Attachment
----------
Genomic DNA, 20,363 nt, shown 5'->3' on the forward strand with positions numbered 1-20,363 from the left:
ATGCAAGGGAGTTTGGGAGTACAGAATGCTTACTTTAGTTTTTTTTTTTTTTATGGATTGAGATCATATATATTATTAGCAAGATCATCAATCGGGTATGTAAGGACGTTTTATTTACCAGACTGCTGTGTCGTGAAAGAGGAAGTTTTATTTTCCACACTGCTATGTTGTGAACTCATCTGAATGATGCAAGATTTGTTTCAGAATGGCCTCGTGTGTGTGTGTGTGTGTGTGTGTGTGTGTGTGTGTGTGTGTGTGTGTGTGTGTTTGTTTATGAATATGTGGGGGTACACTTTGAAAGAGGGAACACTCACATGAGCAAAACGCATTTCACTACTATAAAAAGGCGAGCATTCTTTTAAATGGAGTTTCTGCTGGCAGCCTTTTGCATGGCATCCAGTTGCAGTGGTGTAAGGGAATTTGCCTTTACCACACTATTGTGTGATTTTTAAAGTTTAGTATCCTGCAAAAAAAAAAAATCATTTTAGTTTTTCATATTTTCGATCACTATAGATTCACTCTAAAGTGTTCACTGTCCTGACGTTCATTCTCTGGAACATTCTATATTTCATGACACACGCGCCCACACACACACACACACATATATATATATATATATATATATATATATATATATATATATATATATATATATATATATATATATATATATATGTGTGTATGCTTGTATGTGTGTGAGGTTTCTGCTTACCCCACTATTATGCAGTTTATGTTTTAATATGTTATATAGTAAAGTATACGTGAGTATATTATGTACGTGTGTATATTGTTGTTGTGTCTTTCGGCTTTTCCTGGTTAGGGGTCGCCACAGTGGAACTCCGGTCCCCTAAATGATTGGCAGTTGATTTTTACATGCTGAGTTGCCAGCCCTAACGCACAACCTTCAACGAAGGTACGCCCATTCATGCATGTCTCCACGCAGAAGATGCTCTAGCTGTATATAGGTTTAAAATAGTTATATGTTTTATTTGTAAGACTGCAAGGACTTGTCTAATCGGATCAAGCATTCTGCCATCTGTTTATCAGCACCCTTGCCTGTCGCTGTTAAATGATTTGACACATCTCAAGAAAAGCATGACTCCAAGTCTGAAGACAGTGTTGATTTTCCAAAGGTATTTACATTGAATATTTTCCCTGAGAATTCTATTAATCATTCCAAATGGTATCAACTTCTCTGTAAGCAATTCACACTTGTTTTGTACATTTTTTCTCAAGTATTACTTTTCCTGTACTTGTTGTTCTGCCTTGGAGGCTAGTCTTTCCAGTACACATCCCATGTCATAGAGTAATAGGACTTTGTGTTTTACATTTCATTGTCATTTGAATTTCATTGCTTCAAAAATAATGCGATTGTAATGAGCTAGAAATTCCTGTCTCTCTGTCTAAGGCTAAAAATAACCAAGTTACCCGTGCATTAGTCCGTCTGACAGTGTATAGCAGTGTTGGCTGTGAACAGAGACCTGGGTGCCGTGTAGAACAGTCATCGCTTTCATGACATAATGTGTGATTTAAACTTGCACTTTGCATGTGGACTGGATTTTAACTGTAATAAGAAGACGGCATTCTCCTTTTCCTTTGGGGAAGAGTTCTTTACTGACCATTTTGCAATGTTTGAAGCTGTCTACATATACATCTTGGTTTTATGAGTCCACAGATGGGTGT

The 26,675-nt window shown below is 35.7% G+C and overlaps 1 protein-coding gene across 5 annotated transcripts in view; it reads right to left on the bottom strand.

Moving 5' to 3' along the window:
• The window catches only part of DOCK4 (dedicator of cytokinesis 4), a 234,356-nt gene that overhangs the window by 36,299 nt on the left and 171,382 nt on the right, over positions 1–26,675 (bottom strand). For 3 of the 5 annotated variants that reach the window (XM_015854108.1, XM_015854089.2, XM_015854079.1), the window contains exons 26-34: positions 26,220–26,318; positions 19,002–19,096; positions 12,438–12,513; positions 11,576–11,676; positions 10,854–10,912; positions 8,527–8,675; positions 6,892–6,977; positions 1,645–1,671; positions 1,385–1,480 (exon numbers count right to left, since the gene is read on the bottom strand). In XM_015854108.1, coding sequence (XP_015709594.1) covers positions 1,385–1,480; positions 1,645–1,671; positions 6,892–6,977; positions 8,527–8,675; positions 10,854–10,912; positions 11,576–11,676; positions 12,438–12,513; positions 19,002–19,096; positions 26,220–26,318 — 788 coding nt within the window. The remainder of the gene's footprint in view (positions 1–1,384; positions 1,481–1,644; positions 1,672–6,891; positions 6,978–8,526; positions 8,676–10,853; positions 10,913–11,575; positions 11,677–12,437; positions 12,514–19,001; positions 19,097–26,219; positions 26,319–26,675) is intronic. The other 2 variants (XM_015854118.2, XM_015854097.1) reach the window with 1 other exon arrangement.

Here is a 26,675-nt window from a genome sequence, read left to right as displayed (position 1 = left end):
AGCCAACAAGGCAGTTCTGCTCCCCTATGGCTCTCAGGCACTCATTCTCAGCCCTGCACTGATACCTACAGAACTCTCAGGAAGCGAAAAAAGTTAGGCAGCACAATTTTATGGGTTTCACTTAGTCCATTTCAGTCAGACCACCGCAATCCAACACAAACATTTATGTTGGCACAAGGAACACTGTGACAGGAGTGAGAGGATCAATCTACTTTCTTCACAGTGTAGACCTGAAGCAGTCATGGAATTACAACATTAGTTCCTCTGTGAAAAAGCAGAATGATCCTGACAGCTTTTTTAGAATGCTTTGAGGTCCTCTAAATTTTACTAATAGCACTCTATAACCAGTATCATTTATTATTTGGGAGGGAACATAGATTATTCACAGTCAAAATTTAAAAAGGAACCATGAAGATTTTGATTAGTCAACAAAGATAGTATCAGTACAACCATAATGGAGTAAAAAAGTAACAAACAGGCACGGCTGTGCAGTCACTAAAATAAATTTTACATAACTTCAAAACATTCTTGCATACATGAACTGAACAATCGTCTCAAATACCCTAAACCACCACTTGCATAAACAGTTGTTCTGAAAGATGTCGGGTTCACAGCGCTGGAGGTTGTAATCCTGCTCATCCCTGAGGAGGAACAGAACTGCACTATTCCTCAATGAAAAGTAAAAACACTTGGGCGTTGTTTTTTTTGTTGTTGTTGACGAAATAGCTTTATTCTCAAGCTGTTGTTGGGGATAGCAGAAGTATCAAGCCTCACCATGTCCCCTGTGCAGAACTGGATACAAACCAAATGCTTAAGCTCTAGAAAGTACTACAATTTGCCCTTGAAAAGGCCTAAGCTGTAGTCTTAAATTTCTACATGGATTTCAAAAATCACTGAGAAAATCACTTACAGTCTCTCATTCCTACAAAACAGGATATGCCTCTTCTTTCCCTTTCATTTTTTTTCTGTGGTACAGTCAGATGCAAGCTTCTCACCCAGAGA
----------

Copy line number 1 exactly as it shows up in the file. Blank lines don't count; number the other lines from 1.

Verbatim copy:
Genomic DNA, 20,363 nt, shown 5'->3' on the forward strand with positions numbered 1-20,363 from the left: